Sorry for the double post dude but I just have to say don't do this. I'm not trying to be offensive to you but I've dealt with this in bands before and it's utterly horrid to be on the receiving end of this crap. If you get players in under the guise of being a semi-democratic act you'll end up naturally closing their ideas out because it's not really what you as the chief(s) want.

    Do yourself a massive favour and be honest with yourself and potential hires. Save yourself the trouble of running a sham. It's exhausting and I promise you it will ultimately fail. You want full control and you don't want other players to have any input. That's why you started this thread. Own it. Don't beat around the bush.

    I know it's tough when you want to be gigging and you don't have the required people to do it. But I promise you if you get things happening under false or flimsy pretenses just so you can get gigging your band will almost definitely fail. That and as someone who's had this done on him more than once, it's really really unfair.
  13. Mystic Michael

    Mystic Michael Hip No Ties

    Apr 1, 2004
    New York, NY
    And therein would lie the rub... :meh:

    Players who are there just for the fun - even really good players - are likely going to bail just as soon as the project starts being "not fun", i.e. once the hard work of intensive rehearsals, arranging, and/or recording begins. (Although for the right band, I personally would find all of that stuff to be a labor of love rather than "work", I'm aware that many other players would not see it the same way.) Problem is, you wouldn't have any leverage over them; no way to keep them in place once things get intense. :eyebrow:

  14. Not offended at all, I am glad for the input. I have no desire at all to run a sham, or anything like that. I seriously want everyone involved to have fun. It's just that in the past bands I have run, it has been really difficult when everyone has sporadic bits of writing they want to throw in, even if it doesn't match the bands sound, or whatever.

    Whether that's something that is difficult because musicians my age (me included) don't have quite the maturity that older players do is the problem or not, it can be such a drag and usually ends up with the band going nowhere.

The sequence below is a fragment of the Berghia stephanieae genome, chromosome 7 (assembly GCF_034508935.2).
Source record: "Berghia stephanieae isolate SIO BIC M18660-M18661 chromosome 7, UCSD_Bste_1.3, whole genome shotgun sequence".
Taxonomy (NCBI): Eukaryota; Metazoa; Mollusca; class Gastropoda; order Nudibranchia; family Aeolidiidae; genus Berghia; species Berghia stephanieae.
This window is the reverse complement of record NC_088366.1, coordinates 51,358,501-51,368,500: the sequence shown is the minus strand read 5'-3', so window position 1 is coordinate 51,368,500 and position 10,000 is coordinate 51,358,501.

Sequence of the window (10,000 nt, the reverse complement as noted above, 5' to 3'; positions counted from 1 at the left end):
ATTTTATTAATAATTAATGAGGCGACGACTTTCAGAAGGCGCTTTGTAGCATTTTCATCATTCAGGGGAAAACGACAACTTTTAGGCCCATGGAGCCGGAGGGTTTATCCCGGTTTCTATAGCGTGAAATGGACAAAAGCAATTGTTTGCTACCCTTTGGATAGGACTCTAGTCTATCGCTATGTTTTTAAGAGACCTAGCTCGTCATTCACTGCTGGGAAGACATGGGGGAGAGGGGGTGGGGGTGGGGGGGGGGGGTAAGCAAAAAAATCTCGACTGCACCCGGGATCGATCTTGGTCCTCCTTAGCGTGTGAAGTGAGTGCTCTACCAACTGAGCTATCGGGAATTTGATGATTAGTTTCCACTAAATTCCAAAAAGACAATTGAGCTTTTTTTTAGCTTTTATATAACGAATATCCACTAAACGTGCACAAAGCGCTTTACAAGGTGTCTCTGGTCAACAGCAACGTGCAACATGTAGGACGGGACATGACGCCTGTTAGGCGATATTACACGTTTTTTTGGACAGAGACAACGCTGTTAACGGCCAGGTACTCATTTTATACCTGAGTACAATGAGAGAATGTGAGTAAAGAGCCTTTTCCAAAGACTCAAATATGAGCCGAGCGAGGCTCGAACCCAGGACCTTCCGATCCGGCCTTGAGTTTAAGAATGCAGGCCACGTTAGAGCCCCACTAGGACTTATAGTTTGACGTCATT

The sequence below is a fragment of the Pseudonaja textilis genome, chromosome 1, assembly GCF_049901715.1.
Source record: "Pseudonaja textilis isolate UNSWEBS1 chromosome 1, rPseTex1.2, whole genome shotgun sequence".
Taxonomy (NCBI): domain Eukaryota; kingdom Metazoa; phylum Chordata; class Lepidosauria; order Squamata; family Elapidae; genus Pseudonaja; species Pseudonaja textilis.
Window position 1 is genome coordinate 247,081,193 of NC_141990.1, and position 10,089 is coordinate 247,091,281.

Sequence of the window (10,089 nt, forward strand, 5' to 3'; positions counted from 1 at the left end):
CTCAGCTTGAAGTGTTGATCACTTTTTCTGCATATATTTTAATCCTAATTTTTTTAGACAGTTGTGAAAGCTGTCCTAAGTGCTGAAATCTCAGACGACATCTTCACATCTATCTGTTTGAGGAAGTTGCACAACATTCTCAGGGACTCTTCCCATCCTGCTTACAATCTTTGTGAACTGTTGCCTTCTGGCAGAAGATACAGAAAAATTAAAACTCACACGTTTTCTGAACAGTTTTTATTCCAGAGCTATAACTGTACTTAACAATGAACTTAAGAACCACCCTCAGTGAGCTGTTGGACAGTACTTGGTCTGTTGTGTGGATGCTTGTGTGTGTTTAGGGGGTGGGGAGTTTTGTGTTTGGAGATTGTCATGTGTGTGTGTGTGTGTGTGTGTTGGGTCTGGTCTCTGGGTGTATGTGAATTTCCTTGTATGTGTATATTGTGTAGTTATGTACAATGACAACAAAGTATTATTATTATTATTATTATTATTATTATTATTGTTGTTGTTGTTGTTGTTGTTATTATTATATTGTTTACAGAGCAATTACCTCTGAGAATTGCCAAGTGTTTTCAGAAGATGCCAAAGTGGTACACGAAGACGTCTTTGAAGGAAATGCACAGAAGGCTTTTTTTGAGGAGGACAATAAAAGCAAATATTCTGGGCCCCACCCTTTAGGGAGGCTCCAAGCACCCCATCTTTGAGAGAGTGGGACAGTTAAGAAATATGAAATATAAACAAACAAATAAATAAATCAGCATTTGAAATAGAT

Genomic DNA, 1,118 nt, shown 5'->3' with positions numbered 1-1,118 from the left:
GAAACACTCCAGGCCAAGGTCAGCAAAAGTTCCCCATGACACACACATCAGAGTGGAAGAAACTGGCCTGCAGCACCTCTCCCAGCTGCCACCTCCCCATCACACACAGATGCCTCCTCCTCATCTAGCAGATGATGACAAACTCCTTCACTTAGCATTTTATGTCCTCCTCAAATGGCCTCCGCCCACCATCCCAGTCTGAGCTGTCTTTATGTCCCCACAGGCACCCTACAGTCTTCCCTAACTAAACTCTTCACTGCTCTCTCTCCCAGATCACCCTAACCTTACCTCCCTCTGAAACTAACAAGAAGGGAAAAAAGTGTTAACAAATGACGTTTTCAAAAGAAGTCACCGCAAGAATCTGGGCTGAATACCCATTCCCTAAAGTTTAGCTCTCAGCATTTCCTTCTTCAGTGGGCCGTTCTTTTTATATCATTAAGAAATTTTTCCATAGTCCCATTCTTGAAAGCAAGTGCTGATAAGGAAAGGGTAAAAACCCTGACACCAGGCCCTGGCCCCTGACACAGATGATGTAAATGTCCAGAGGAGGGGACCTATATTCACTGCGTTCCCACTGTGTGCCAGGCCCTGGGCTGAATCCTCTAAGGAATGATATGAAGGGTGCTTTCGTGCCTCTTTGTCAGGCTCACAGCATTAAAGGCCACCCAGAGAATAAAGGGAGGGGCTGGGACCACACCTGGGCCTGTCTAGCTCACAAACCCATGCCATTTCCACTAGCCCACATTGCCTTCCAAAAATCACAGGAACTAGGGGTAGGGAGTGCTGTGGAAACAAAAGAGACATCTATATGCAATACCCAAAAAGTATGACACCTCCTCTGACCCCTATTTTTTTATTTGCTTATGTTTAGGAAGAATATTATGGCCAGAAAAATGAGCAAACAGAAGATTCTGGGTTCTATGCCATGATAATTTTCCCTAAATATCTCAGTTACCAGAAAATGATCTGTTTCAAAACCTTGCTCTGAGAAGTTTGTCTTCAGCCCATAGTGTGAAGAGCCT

I left my last band because, while it started off great, soon everyone tried to force their own genres on it, and it just fell apart.
  15. obimark


    Sep 1, 2011
    You pay them lots of money- more than you will get paid to play your "original" music, as that most likely will be zero $. So you pay people for hire for the privilege of spreading your music to the masses. IE PAy-To Play.
    Sorry, that's your only option, nobody wants to be told what to do and when to do it, and how to do it, without money. That's what we call a JOB.

    The bigger question you and ALL "original" bands need to ask themselves, is there ANY MARKET for what I am even playing?? The answer is probably not... unless you are REALLY good...

    Heck- I will play your original music on my bass, exactly the way you transcribe it (I am sure you have written charts out? Right...) for $400 ($500 if I have to drive more than 30 minutes) a gig if you are in Atlanta. I will give you are bargain rate of $40 per hour for rehearsal time, so sure I can rehearse 3-4 hours a time, 3-4 times a week even!
  16. Zooberwerx

    Zooberwerx Gold Supporting Member

    Dec 21, 2002
    Virginia Beach, VA
    Are you holding off until you have 4 sets worth of original material or are you willing to gig with an addt'l 3 sets of covers or planning to do just one hours worth of originals? So many choices...and I have a different answer for each scenario.

  17. PaperbackRyder

    PaperbackRyder Supporting Member

    Apr 21, 2007
    Maynard, MA
    You could
    1- offer them a fixed rate if pay per gig and if you find players with the right chemistry....
    2- offer them an equity position where they are minority members, not involved on the creative end. They get a voice in business decisions and a percentage of all earnings from gigs, royalties &merch. Best part would be a small percentage of earnings from publishing (where the real money is)
  18. MrLenny1


    Jan 17, 2009
    Find some good students who are eager to play & pay them with beer.
  19. mellowinman

    mellowinman Free Man

    Oct 19, 2011
    I am a good songwriter. And I wrote all my songs with just myself, and sometimes my writing partner writing all the parts for all the instruments. Then I went into the studio, and worked with pros. They started playing something like the parts I had written, and then it flowed into something else, and that something else was MUCH BETTER.

    Do yourself a favor and allow other players to have some input. You will have a much more DEVELOPED sound, more times than not.
  20. kikstand454


    Sep 28, 2012

    Option 2 is how I believe Jon runs Bon Jovi. Works pretty damn good for him and Richie.